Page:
There's a lot to take in about Herman “Ze German” Rarebell's album Take It As It Comes before you even listen to it. There's the artwork for one, but deeper than that, there's the fact that the album was released outside the United States four years ago as I'm Back. I guess Herman is back again.
Howard Wiley & The Angola Project 12 Gates to the City
12 Gates to the City isn't just another jazz CD – it's a jazz CD with an intense message. Howard Wiley, a saxophonist and composer, has gathered together thirteen songs that express the lamentation of prisoners at Louisiana’s penitentiary, Angola.
There's something weird about the Adult Contemporary genre – you can picture your dad jamming out to and really identifying with the lyrics, but you can't help but love it yourself. It's a genre I like to call Dad-Rock, and it's this loveable charm that's made bands like Coldplay, Jimmy Eat World, and Kings of Leon so radio-friendly, and could easily do the same for Jason Ayres.
Nancy Tyler is a refreshing delight; her album Let Go is filled with smart lyrics, skillful guitar and mandolin picking, and her beautiful voice. Tyler is in her 50s and has been playing music since she was seven; her skills and wisdom are the lessons of a lifetime, and it shows.
Even if you don't know Jimmy Webb by name, you've probably heard some of his beautiful ballads. Webb is a timeless musician, captured on Jimmy & Me in the form of twelve cover songs performed by Doug Howell.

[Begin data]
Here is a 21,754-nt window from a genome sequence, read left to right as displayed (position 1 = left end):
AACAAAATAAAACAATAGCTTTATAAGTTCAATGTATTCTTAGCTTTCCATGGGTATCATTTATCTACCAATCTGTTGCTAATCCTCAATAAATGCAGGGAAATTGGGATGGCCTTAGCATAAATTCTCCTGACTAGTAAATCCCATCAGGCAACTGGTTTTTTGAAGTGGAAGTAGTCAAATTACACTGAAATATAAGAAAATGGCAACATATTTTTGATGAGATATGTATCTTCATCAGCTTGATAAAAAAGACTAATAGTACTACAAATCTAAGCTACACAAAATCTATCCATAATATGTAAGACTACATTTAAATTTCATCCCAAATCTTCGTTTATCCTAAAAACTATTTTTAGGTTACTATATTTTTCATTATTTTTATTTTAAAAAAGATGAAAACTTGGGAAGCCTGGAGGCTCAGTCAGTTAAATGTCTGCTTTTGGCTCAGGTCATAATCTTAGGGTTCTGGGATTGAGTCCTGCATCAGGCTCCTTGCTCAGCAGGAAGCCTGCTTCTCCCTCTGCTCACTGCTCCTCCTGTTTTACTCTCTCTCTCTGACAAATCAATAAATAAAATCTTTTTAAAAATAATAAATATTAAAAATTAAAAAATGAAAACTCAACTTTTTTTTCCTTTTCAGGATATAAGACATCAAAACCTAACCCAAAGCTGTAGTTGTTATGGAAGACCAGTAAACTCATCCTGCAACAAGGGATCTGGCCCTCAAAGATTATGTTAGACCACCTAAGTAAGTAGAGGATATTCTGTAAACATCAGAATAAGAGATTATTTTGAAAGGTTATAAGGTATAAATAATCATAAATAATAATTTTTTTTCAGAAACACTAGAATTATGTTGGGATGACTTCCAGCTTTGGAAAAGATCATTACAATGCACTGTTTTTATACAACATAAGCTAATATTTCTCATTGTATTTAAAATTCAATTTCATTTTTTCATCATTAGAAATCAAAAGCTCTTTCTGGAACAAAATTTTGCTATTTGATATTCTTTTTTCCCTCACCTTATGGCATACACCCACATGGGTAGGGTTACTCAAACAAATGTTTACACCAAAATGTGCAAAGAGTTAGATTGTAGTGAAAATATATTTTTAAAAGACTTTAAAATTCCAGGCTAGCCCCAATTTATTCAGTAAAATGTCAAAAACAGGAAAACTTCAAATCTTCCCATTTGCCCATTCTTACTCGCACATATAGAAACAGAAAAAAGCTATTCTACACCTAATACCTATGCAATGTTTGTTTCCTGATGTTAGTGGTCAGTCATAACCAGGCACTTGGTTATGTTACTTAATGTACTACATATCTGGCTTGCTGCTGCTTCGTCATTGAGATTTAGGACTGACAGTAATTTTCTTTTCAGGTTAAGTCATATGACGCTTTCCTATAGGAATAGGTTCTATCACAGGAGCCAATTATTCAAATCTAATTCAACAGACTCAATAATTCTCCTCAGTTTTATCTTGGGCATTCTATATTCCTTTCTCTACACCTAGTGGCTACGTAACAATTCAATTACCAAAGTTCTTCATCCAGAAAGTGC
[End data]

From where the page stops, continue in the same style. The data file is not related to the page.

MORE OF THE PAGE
If you're a fan of the darkest kind of black metal, then you'll enjoy Skeletal Damage. They make pretty standard heavy rock, with vocals that are mostly noises, and drums that are a little too loud, but it fits the genre, and if it's something you seek, you'll like Skeletal Damage just as much as Eyehategod.
Di Evantile has done a brave thing with Transformations – an instrumental album broken down into “episodes”, all of which is done with electronic instruments or classical instruments that have been put through some sort of electronic treatment, and not a spoken word through nine tracks.
There's something about A Chance of Fireballs. Perhaps it's their college-aged vibe and the Hellogoodbye-esque cutesy graphics splashed on their album cover and website, or maybe it's their endearing YouTube videos obviously taped by a friend that still somehow manage to capture their charm. This is a band of young guys who enjoy what they're doing, and you'll enjoy listening to it.
Bill Bachmann would be hard-pressed to find a more fitting title for his sophomore release. Folk 'n' Roller perfectly describes the extraordinarily clever way Bachmann tells stories while playing complicated and interesting music at the same time.